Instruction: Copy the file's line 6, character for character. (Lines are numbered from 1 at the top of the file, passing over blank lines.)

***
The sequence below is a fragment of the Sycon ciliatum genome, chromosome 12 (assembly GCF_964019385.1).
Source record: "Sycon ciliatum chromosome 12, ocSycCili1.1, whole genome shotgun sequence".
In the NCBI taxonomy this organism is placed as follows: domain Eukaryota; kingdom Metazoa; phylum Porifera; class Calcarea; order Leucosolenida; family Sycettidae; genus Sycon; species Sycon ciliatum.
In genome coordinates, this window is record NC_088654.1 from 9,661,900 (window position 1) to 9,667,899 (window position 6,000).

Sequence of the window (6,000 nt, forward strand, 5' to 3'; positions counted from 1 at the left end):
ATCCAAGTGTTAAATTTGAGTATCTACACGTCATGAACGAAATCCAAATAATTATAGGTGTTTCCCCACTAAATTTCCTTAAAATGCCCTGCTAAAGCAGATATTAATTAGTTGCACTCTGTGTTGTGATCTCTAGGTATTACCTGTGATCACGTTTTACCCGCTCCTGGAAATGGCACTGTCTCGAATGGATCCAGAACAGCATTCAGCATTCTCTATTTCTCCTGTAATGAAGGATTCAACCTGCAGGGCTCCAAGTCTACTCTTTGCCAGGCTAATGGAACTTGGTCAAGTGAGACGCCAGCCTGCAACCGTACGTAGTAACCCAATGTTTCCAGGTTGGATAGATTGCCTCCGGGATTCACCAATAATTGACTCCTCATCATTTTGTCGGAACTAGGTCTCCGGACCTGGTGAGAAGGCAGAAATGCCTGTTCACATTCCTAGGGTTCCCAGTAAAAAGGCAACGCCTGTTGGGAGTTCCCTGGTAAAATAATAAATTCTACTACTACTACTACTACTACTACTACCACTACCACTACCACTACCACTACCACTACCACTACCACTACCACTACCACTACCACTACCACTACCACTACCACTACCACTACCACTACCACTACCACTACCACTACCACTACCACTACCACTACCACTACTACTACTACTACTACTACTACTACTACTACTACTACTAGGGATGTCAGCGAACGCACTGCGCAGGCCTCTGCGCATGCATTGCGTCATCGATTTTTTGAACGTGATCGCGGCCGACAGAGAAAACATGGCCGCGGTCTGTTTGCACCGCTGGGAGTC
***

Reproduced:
ATCCAAGTGTTAAATTTGAGTATCTACACGTCATGAACGAAATCCAAATAATTATAGGTGTTTCCCCACTAAATTTCCTTAAAATGCCCTGCTAAAGCAGATATTAATTAGTTGCACTCTGTGTTGTGATCTCTAGGTATTACCTGTGATCACGTTTTACCCGCTCCTGGAAATGGCACTGTCTCGAATGGATCCAGAACAGCATTCAGCATTCTCTATTTCTCCTGTAATGAAGGATTCAACCTGCAGGGCTCCAAGTCTACTCTTTGCCAGGCTAATGGAACTTGGTCAAGTGAGACGCCAGCCTGCAACCGTACGTAGTAACCCAATGTTTCCAGGTTGGATAGATTGCCTCCGGGATTCACCAATAATTGACTCCTCATCATTTTGTCGGAACTAGGTCTCCGGACCTGGTGAGAAGGCAGAAATGCCTGTTCACATTCCTAGGGTTCCCAGTAAAAAGGCAACGCCTGTTGGGAGTTCCCTGGTAAAATAATAAATTCTACTACTACTACTACTACTACTACTACCACTACCACTACCACTACCACTACCACTACCACTACCACTACCACTACCACTACCACTACCACTACCACTACCACTACCACTACCACTACCACTACCACTACCACTACCACTACCACTACCACTACCACTACTACTACTACTACTACTACTACTACTACTACTACTACTAGGGATGTCAGCGAACGCACTGCGCAGGCCTCTGCGCATGCATTGCGTCATCGATTTTTTGAACGTGATCGCGGCCGACAGAGAAAACATGGCCGCGGTCTGTTTGCACCGCTGGGAGTC